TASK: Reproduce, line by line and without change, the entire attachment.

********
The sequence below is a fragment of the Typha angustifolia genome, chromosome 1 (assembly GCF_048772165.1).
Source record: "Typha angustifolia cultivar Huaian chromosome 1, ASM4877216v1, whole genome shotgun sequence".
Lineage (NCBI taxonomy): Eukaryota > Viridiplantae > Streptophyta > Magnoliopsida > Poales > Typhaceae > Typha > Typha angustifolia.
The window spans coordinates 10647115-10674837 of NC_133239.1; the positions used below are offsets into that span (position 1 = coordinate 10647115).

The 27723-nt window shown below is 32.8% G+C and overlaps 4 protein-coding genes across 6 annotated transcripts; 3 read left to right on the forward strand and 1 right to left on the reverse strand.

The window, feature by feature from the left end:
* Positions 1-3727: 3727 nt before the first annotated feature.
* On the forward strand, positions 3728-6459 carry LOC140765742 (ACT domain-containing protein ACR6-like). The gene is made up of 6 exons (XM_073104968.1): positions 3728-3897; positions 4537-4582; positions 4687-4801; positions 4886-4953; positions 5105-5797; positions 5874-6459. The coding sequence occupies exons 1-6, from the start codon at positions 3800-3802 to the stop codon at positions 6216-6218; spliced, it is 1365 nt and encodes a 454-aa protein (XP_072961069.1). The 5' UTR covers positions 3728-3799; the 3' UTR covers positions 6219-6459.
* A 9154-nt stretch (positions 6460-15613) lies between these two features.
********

The sequence below is a fragment of the Typha angustifolia genome, chromosome 1 (assembly GCF_048772165.1).
Source record: "Typha angustifolia cultivar Huaian chromosome 1, ASM4877216v1, whole genome shotgun sequence".
Lineage (NCBI taxonomy): Eukaryota > Viridiplantae > Streptophyta > Magnoliopsida > Poales > Typhaceae > Typha > Typha angustifolia.
The window spans coordinates 10647115-10674837 of NC_133239.1; the positions used below are offsets into that span (position 1 = coordinate 10647115).

The 27723-nt window shown below is 32.8% G+C and overlaps 4 protein-coding genes across 6 annotated transcripts; 3 read left to right on the forward strand and 1 right to left on the reverse strand.

The window, feature by feature from the left end:
* Positions 1-3727: 3727 nt before the first annotated feature.
* On the forward strand, positions 3728-6459 carry LOC140765742 (ACT domain-containing protein ACR6-like). The gene is made up of 6 exons (XM_073104968.1): positions 3728-3897; positions 4537-4582; positions 4687-4801; positions 4886-4953; positions 5105-5797; positions 5874-6459. The coding sequence occupies exons 1-6, from the start codon at positions 3800-3802 to the stop codon at positions 6216-6218; spliced, it is 1365 nt and encodes a 454-aa protein (XP_072961069.1). The 5' UTR covers positions 3728-3799; the 3' UTR covers positions 6219-6459.
* A 9154-nt stretch (positions 6460-15613) lies between these two features.